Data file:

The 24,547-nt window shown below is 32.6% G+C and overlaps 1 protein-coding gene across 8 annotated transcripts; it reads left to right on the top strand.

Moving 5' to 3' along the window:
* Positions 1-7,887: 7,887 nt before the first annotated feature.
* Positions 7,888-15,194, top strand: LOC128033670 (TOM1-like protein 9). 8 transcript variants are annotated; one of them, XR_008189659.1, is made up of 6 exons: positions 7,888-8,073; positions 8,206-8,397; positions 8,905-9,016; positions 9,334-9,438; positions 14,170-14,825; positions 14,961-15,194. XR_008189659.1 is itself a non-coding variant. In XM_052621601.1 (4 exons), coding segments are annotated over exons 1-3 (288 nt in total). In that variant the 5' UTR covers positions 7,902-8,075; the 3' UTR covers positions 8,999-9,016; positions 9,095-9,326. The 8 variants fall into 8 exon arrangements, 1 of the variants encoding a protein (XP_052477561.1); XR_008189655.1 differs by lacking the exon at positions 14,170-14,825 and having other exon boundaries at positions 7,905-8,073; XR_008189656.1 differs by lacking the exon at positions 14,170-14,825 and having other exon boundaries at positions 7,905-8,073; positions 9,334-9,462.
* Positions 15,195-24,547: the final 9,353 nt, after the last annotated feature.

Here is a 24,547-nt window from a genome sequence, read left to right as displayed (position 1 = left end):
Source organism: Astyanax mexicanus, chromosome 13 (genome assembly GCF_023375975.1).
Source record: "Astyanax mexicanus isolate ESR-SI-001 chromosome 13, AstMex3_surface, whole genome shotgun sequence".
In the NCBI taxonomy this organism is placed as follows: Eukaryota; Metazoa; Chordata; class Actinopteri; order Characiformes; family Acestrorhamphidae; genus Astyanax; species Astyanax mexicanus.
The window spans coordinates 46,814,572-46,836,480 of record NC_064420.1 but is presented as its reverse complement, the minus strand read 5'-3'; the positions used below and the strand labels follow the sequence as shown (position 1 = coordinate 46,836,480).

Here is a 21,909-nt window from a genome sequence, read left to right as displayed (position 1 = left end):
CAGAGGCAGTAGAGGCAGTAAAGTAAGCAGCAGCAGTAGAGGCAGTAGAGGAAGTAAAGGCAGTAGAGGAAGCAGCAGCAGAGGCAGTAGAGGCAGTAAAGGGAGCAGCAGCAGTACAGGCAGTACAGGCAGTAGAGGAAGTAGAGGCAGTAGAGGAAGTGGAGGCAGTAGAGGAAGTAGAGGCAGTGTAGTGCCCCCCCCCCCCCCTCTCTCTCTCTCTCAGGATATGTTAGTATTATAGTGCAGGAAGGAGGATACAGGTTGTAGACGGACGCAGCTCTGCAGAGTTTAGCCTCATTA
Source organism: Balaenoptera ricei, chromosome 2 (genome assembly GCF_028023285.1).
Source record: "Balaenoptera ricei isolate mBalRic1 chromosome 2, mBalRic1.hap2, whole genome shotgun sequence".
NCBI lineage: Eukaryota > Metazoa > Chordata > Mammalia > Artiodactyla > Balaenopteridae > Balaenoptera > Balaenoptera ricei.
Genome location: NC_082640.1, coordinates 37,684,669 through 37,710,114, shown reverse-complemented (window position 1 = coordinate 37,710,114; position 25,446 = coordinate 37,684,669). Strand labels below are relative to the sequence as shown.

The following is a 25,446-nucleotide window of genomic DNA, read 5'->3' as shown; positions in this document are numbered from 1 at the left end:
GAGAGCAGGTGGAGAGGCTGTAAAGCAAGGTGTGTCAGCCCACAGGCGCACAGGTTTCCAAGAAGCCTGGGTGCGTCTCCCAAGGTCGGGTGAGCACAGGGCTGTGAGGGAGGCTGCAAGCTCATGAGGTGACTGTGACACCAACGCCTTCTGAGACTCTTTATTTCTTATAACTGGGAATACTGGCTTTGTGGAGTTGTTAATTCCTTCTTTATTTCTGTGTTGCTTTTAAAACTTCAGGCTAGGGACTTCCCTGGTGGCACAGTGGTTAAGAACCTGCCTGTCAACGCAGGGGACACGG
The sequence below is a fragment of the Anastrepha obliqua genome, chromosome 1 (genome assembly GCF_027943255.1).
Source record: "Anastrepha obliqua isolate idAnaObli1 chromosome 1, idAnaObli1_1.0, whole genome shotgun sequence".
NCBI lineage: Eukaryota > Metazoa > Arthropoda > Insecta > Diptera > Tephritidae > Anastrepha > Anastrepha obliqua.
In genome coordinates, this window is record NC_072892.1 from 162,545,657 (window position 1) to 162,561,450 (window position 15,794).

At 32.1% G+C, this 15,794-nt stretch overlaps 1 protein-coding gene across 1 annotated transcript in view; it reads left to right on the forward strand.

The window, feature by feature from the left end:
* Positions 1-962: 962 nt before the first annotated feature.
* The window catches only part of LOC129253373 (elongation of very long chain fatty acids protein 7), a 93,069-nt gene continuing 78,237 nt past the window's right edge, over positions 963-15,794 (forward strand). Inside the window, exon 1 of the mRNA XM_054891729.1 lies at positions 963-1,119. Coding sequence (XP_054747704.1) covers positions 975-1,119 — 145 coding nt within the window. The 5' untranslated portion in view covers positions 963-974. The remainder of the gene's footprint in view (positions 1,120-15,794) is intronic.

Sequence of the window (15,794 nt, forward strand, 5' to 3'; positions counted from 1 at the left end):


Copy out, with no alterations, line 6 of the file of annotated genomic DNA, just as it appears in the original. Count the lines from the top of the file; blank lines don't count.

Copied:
Here is a 24,547-nt window from a genome sequence, read left to right as displayed (position 1 = left end):